We recently mentioned Novell’s MonoDevelop in a very negative context. While we maintain our strong stance on this subject, here are some of the more optimisic reports that see it as benign, if not beneficial.
Commercial Linux distributor Novell is kicking off its BrainShare 2008 user and partner conference in Salt Lake City, Utah, this week, and the highlight of the show thus far has been the prototype Linux-MaxDB setups that I told you about last week that German software giant SAP is prototyping to run its applications. But Novell has also announced a new open source development tool for its Mono clone of Microsoft’s .NET tools.
Novell’s MonoDevelop allows application developers to quickly write desktop and ASP.NET Web applications on Linux and Mac Operating Systems. With MonoDevelop, developers can easily port .NET applications created with Visual Studio to Linux and Mac OS X and also maintain a single code base for all three platforms, which is of great benefit.
I don’t think I’m going out on a limb to say that you wouldn’t have seen Microsoft employees, including execs, casually carrying around Macs at a conference a few years back. Winds of change are welling up. However faintly.
Does this mean that Microsoft is agnostic about whether developers develop to Windows and .NET? Of course not. But it’s worth noting this week I’m in Salt Lake City at Novell’s Brainshare user conference. (Yes, it has been a busy month.) Novell execs such as CTO Jeff Jaffe make no bones about their preference for a J2EE on Linux software stack. Yet, Novell remains a major force behind the Mono Project that allows .NET applications to run on Linux and other non-Windows operating environments. And Novell is doing the Linux port of Silverlight (“Moonlight”).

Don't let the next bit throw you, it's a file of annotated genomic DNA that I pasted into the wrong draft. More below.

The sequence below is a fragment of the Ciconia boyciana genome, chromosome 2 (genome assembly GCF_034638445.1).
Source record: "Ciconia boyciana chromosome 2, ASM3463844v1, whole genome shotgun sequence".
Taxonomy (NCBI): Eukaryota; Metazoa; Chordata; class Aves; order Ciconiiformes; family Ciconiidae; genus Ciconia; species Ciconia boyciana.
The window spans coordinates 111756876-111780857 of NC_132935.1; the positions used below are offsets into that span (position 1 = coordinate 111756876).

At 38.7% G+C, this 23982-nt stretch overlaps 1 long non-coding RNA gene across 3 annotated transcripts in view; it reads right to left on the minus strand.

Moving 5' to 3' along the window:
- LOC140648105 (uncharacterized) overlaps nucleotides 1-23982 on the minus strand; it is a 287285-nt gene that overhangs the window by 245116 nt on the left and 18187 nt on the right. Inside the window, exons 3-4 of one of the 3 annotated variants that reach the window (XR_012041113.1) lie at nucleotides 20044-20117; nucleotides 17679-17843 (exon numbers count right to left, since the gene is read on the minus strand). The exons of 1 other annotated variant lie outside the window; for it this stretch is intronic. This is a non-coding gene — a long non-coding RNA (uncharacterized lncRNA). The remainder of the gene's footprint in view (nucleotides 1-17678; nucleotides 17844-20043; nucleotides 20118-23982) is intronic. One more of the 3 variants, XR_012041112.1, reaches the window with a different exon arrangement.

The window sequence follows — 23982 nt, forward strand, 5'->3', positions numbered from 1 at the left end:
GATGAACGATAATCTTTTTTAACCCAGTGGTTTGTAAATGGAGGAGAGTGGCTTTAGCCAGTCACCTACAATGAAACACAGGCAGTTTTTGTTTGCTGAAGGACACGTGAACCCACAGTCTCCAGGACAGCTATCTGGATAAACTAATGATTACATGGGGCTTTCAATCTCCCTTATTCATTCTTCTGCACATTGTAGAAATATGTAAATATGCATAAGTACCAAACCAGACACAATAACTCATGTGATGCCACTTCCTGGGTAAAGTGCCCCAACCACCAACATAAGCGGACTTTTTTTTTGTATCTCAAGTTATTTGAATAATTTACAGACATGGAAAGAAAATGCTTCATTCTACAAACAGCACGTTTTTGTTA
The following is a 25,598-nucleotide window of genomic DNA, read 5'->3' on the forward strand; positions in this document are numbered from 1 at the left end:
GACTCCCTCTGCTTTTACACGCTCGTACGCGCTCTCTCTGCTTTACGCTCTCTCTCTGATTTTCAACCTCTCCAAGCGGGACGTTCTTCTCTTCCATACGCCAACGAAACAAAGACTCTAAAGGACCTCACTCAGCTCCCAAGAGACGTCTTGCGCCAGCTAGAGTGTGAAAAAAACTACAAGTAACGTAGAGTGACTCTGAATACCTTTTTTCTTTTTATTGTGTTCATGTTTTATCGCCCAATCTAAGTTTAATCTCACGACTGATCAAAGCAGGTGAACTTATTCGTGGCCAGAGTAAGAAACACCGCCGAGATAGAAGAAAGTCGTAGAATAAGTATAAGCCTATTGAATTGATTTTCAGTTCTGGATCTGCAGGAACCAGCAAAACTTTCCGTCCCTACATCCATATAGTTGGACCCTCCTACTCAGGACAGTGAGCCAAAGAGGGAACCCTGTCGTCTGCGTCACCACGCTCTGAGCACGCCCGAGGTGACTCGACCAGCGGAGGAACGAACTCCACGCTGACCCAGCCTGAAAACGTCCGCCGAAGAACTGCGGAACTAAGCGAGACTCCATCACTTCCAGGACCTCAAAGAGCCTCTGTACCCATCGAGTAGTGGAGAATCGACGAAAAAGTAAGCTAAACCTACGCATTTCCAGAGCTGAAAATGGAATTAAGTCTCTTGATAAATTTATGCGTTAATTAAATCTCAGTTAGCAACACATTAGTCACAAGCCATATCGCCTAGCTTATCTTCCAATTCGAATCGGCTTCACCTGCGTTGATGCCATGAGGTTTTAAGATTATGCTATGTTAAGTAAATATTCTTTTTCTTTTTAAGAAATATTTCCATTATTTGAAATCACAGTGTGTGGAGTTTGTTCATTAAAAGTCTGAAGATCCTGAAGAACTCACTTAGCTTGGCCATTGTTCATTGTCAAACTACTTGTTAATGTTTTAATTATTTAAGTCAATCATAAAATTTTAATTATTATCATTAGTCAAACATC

In other words, in this day and age, expressing interest–even a strong one–for a given development stack increasingly doesn’t translate into prohibiting any sort of interoperability or compatibility with the “enemy.” The on-the-ground reality is naturally much messier than executive-level shows of mutual love and respect, but it’s still a qualitatively different reality from the old days when walled gardens had high walls indeed.
Gordon Haff completely misses the point there about software patents. Also, Moonlight is not a Siilverlight port. It’s more like a project mimicking Silverlight, playing catchup.
Thanks to a reader of ours, “CoolGuy”, we now know about yet another Mono infection in Ubuntu GNU/Linux. Will it ever stop?
Pass the needle, Novell. That’s just what Microsoft wants you to do. █
I could probably make some money selling my mother’s blood, if I had no conscience. Or I could rob a liquor store. There’s money in that, I hear. Profit isn’t the only indicator of whether a deal is a good idea or not.
In case you wish to know more about Novell’s case against SCO, here is the latest report. The trial is set to resume in April.
Novell Inc. has had no contact with the head of a company trying to buy the bankrupt SCO Group and plans to go ahead with a trial next month to determine how much SCO may owe it for licensing the Unix operating system, officials said Monday.
Though the anticompetitive issues raised in Novell’s 10-year legal odyssey against Microsoft have become moot, the newly revived case “will be very beneficial from a marketing standpoint for Novell,” said Richard Bliss, vice president of marketing for Gwava. “The publicity will help them get the message out that they are a new company with a new mission that even Microsoft is now supporting.”
Marc Blaise, Manager of the Open Systems Division, ONIGC said: “Our task was to achieve scalability, security and high availability of data in the enterprise, with a solution that is compatible with our existing infrastructure. It also needed to be easy to manage and compatible with our Novell NetWare and Novell GroupWise environments. The FalconStor NSS solution gave us the exact advanced storage services we needed, such as synchronous mirroring and snapshots, in our heterogeneous environment.”